Tips from BESD: Enhancing brain function, facilitating learning, and improving outcomes

Staff Development Weekly: Insight on Evidence-Based Practice in Education, October 1, 2010

As educators, we are asked to enhance outcomes, demonstrate results, and provide evidence of return on investment. This can be challenging for educators who wonder, "We taught them those skills, why aren't they demonstrating the skills in their clinical setting?"

We are in a pivotal role to accelerate the transfer of learning to the clinical environment. Our goal is for learners to demonstrate competence in the actual work setting. Recall of information and application of learning leads to enhanced competence of staff and, therefore, improved outcomes.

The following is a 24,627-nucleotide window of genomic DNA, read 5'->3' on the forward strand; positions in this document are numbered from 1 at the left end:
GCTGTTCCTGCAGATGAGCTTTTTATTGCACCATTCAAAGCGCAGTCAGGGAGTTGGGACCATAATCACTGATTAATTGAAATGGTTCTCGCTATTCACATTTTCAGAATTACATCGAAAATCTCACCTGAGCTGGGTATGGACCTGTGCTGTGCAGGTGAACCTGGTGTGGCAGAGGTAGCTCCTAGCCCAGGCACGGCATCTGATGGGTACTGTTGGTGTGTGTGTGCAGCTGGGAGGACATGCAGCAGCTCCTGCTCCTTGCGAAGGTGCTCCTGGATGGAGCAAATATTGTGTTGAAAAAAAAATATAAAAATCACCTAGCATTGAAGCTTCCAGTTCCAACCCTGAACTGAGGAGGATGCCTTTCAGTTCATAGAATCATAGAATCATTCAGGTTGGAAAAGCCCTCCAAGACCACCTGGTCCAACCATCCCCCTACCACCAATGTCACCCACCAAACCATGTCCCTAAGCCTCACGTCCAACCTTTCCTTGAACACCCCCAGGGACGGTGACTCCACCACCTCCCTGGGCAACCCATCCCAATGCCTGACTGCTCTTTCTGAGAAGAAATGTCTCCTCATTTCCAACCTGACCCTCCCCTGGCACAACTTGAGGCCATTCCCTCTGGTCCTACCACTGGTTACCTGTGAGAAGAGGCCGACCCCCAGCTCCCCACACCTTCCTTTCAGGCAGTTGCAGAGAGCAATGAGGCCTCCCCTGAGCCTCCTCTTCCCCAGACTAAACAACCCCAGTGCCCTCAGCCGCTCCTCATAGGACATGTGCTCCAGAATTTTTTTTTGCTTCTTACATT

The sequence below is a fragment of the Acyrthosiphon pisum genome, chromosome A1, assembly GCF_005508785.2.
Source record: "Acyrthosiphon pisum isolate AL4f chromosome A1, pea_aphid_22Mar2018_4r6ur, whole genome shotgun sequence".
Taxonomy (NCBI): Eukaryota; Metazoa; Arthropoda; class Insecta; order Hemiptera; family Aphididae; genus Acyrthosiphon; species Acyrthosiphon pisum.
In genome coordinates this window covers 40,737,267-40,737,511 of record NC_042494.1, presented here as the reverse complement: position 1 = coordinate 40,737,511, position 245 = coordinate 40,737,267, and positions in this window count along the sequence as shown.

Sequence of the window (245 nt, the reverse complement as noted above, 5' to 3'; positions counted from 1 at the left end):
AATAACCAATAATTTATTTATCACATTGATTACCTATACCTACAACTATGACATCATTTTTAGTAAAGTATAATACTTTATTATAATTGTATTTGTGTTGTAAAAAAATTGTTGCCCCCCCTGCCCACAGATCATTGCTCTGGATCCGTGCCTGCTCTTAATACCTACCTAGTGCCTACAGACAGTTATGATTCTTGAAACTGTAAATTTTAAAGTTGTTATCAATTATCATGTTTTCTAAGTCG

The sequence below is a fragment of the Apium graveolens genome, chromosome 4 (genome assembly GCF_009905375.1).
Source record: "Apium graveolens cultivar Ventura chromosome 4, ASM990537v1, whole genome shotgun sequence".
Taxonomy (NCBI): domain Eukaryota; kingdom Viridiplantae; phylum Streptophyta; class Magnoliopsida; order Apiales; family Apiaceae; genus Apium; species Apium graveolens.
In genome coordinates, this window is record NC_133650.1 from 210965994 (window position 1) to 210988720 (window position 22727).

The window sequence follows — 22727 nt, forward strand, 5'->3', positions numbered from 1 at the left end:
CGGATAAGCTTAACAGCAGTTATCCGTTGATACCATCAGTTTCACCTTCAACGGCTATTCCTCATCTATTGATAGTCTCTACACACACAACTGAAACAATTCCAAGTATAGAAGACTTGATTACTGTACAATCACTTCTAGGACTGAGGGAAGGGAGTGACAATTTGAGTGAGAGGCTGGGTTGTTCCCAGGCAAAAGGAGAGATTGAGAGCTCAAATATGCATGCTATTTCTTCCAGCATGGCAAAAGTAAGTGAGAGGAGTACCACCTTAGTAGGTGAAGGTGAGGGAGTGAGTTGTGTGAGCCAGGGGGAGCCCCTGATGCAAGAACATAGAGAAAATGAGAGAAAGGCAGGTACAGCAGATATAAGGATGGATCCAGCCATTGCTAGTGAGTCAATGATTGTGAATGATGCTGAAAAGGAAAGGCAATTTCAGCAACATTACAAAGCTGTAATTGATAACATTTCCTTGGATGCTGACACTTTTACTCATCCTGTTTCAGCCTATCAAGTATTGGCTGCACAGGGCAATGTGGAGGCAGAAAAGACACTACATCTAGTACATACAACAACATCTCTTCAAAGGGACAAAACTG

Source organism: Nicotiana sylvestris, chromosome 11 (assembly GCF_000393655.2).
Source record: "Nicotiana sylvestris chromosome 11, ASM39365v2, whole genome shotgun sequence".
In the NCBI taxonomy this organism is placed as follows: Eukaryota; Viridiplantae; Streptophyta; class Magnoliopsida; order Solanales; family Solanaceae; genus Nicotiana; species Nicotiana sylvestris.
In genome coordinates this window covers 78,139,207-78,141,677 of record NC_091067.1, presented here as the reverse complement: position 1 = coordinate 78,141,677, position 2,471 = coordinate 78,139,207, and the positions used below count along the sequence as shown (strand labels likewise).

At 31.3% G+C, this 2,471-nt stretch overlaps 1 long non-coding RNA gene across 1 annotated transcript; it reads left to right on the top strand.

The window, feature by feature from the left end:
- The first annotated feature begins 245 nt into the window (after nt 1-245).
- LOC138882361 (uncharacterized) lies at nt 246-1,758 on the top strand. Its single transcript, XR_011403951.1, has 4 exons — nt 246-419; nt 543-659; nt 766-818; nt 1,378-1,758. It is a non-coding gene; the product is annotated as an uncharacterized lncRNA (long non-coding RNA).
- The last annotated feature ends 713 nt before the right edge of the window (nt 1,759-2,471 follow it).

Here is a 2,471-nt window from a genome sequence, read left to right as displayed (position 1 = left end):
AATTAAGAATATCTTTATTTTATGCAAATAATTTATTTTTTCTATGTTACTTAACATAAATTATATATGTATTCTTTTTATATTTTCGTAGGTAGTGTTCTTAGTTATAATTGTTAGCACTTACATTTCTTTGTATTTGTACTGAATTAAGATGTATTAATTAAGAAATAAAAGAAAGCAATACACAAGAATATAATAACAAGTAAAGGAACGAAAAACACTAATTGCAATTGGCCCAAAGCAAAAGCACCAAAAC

Successful retention of information includes four steps: receive, filter, store, and retrieve information. Memory and recall can be improved by facilitating learning that is cognizant of these steps.

As we examine how we are facilitating learning, educators must ensure that the approaches we use are congruent with brain function. Our brains ask little of us—air, water, and organization. That may seem straightforward, yet the actions we take to ensure a comfortable physical environment, including proper ventilation, contribute to improved brain function.

Editor's note: Subscribers to Briefings on Evidence-Based Staff Development can read the rest of this article in the October 2010 issue.

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